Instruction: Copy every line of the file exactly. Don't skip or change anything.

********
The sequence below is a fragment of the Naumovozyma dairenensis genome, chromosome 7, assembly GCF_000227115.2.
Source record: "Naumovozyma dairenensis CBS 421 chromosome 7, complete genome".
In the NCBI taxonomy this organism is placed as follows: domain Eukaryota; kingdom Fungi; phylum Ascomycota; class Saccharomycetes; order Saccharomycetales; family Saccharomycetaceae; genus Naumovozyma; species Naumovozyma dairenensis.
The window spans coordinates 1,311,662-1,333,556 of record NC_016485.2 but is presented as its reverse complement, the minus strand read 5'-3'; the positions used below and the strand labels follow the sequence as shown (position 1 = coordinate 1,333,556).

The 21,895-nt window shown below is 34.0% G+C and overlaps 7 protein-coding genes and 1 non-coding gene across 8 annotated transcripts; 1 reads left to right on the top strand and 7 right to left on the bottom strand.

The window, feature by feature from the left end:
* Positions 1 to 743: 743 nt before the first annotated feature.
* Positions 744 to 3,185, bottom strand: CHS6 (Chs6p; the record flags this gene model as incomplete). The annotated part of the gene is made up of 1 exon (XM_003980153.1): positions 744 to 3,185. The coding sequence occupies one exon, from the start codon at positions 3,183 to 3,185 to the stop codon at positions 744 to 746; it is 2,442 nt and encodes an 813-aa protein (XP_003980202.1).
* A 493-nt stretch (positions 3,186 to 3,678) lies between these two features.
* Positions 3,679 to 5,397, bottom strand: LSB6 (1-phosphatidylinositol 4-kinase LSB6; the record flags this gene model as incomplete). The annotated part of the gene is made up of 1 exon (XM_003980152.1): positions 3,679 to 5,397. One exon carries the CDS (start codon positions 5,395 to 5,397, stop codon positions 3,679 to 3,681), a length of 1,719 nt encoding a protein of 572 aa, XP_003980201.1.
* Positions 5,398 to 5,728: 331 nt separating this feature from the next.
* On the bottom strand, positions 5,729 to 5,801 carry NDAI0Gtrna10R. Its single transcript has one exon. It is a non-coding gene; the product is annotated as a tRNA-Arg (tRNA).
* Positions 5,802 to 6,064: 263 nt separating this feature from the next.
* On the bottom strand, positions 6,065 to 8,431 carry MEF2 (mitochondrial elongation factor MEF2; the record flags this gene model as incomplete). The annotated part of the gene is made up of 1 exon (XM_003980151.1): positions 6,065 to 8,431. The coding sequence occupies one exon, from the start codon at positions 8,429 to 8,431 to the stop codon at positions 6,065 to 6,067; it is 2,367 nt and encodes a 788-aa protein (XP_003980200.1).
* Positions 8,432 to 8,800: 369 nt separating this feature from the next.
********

The sequence below is a fragment of the Naumovozyma dairenensis genome, chromosome 7, assembly GCF_000227115.2.
Source record: "Naumovozyma dairenensis CBS 421 chromosome 7, complete genome".
In the NCBI taxonomy this organism is placed as follows: domain Eukaryota; kingdom Fungi; phylum Ascomycota; class Saccharomycetes; order Saccharomycetales; family Saccharomycetaceae; genus Naumovozyma; species Naumovozyma dairenensis.
The window spans coordinates 1,311,662-1,333,556 of record NC_016485.2 but is presented as its reverse complement, the minus strand read 5'-3'; the positions used below and the strand labels follow the sequence as shown (position 1 = coordinate 1,333,556).

The 21,895-nt window shown below is 34.0% G+C and overlaps 7 protein-coding genes and 1 non-coding gene across 8 annotated transcripts; 1 reads left to right on the top strand and 7 right to left on the bottom strand.

The window, feature by feature from the left end:
* Positions 1 to 743: 743 nt before the first annotated feature.
* Positions 744 to 3,185, bottom strand: CHS6 (Chs6p; the record flags this gene model as incomplete). The annotated part of the gene is made up of 1 exon (XM_003980153.1): positions 744 to 3,185. The coding sequence occupies one exon, from the start codon at positions 3,183 to 3,185 to the stop codon at positions 744 to 746; it is 2,442 nt and encodes an 813-aa protein (XP_003980202.1).
* A 493-nt stretch (positions 3,186 to 3,678) lies between these two features.
* Positions 3,679 to 5,397, bottom strand: LSB6 (1-phosphatidylinositol 4-kinase LSB6; the record flags this gene model as incomplete). The annotated part of the gene is made up of 1 exon (XM_003980152.1): positions 3,679 to 5,397. One exon carries the CDS (start codon positions 5,395 to 5,397, stop codon positions 3,679 to 3,681), a length of 1,719 nt encoding a protein of 572 aa, XP_003980201.1.
* Positions 5,398 to 5,728: 331 nt separating this feature from the next.
* On the bottom strand, positions 5,729 to 5,801 carry NDAI0Gtrna10R. Its single transcript has one exon. It is a non-coding gene; the product is annotated as a tRNA-Arg (tRNA).
* Positions 5,802 to 6,064: 263 nt separating this feature from the next.
* On the bottom strand, positions 6,065 to 8,431 carry MEF2 (mitochondrial elongation factor MEF2; the record flags this gene model as incomplete). The annotated part of the gene is made up of 1 exon (XM_003980151.1): positions 6,065 to 8,431. The coding sequence occupies one exon, from the start codon at positions 8,429 to 8,431 to the stop codon at positions 6,065 to 6,067; it is 2,367 nt and encodes a 788-aa protein (XP_003980200.1).
* Positions 8,432 to 8,800: 369 nt separating this feature from the next.